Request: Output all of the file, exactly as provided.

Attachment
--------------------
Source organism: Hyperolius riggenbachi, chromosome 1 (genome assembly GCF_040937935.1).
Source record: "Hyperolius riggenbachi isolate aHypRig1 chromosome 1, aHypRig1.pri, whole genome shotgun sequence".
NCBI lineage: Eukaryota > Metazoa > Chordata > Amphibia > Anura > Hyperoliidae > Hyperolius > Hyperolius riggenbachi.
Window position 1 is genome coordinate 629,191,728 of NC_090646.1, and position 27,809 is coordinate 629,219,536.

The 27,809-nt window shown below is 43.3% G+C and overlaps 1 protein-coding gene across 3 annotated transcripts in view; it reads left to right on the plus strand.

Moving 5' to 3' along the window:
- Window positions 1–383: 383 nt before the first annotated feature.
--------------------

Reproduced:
Source organism: Hyperolius riggenbachi, chromosome 1 (genome assembly GCF_040937935.1).
Source record: "Hyperolius riggenbachi isolate aHypRig1 chromosome 1, aHypRig1.pri, whole genome shotgun sequence".
NCBI lineage: Eukaryota > Metazoa > Chordata > Amphibia > Anura > Hyperoliidae > Hyperolius > Hyperolius riggenbachi.
Window position 1 is genome coordinate 629,191,728 of NC_090646.1, and position 27,809 is coordinate 629,219,536.

The 27,809-nt window shown below is 43.3% G+C and overlaps 1 protein-coding gene across 3 annotated transcripts in view; it reads left to right on the plus strand.

Moving 5' to 3' along the window:
- Window positions 1–383: 383 nt before the first annotated feature.